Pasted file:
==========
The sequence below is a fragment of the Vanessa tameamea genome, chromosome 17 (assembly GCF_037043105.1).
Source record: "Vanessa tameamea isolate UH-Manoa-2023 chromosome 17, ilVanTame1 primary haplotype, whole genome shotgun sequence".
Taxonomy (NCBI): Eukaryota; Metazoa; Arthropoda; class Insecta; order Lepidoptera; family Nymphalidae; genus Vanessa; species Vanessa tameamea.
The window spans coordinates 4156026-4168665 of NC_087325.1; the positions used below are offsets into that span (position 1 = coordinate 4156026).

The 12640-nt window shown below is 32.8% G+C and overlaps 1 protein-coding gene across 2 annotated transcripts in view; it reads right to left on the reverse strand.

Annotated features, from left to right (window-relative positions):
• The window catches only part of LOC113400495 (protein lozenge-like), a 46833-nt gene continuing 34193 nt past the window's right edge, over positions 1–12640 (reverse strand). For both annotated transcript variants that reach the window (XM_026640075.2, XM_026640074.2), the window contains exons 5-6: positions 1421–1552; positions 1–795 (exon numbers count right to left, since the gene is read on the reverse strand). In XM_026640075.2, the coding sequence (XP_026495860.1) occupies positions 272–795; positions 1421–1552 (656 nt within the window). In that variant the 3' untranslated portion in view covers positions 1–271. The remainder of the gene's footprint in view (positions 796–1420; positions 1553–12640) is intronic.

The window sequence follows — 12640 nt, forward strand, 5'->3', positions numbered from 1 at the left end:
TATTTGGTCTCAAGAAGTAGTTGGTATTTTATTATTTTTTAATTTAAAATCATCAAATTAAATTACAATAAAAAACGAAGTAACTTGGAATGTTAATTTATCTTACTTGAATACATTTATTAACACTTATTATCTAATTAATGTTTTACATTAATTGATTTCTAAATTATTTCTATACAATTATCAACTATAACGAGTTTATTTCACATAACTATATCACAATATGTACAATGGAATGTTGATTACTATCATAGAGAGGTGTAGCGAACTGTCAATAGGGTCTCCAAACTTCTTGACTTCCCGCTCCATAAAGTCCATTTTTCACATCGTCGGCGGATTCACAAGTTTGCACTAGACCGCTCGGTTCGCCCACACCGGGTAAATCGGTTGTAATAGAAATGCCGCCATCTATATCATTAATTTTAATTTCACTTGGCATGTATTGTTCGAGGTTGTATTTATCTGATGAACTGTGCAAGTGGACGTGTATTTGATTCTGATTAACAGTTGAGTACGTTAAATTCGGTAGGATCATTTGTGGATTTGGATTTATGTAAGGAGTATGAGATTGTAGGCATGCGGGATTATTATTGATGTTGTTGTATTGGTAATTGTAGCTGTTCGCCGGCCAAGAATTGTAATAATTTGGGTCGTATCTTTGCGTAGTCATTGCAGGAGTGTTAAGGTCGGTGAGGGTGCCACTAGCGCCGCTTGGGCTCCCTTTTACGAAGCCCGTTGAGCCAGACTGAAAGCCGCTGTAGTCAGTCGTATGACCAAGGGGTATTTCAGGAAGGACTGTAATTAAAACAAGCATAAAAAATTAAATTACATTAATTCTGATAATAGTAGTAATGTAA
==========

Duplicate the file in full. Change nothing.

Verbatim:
The sequence below is a fragment of the Vanessa tameamea genome, chromosome 17 (assembly GCF_037043105.1).
Source record: "Vanessa tameamea isolate UH-Manoa-2023 chromosome 17, ilVanTame1 primary haplotype, whole genome shotgun sequence".
Taxonomy (NCBI): Eukaryota; Metazoa; Arthropoda; class Insecta; order Lepidoptera; family Nymphalidae; genus Vanessa; species Vanessa tameamea.
The window spans coordinates 4156026-4168665 of NC_087325.1; the positions used below are offsets into that span (position 1 = coordinate 4156026).

The 12640-nt window shown below is 32.8% G+C and overlaps 1 protein-coding gene across 2 annotated transcripts in view; it reads right to left on the reverse strand.

Annotated features, from left to right (window-relative positions):
• The window catches only part of LOC113400495 (protein lozenge-like), a 46833-nt gene continuing 34193 nt past the window's right edge, over positions 1–12640 (reverse strand). For both annotated transcript variants that reach the window (XM_026640075.2, XM_026640074.2), the window contains exons 5-6: positions 1421–1552; positions 1–795 (exon numbers count right to left, since the gene is read on the reverse strand). In XM_026640075.2, the coding sequence (XP_026495860.1) occupies positions 272–795; positions 1421–1552 (656 nt within the window). In that variant the 3' untranslated portion in view covers positions 1–271. The remainder of the gene's footprint in view (positions 796–1420; positions 1553–12640) is intronic.

The window sequence follows — 12640 nt, forward strand, 5'->3', positions numbered from 1 at the left end:
TATTTGGTCTCAAGAAGTAGTTGGTATTTTATTATTTTTTAATTTAAAATCATCAAATTAAATTACAATAAAAAACGAAGTAACTTGGAATGTTAATTTATCTTACTTGAATACATTTATTAACACTTATTATCTAATTAATGTTTTACATTAATTGATTTCTAAATTATTTCTATACAATTATCAACTATAACGAGTTTATTTCACATAACTATATCACAATATGTACAATGGAATGTTGATTACTATCATAGAGAGGTGTAGCGAACTGTCAATAGGGTCTCCAAACTTCTTGACTTCCCGCTCCATAAAGTCCATTTTTCACATCGTCGGCGGATTCACAAGTTTGCACTAGACCGCTCGGTTCGCCCACACCGGGTAAATCGGTTGTAATAGAAATGCCGCCATCTATATCATTAATTTTAATTTCACTTGGCATGTATTGTTCGAGGTTGTATTTATCTGATGAACTGTGCAAGTGGACGTGTATTTGATTCTGATTAACAGTTGAGTACGTTAAATTCGGTAGGATCATTTGTGGATTTGGATTTATGTAAGGAGTATGAGATTGTAGGCATGCGGGATTATTATTGATGTTGTTGTATTGGTAATTGTAGCTGTTCGCCGGCCAAGAATTGTAATAATTTGGGTCGTATCTTTGCGTAGTCATTGCAGGAGTGTTAAGGTCGGTGAGGGTGCCACTAGCGCCGCTTGGGCTCCCTTTTACGAAGCCCGTTGAGCCAGACTGAAAGCCGCTGTAGTCAGTCGTATGACCAAGGGGTATTTCAGGAAGGACTGTAATTAAAACAAGCATAAAAAATTAAATTACATTAATTCTGATAATAGTAGTAATGTAA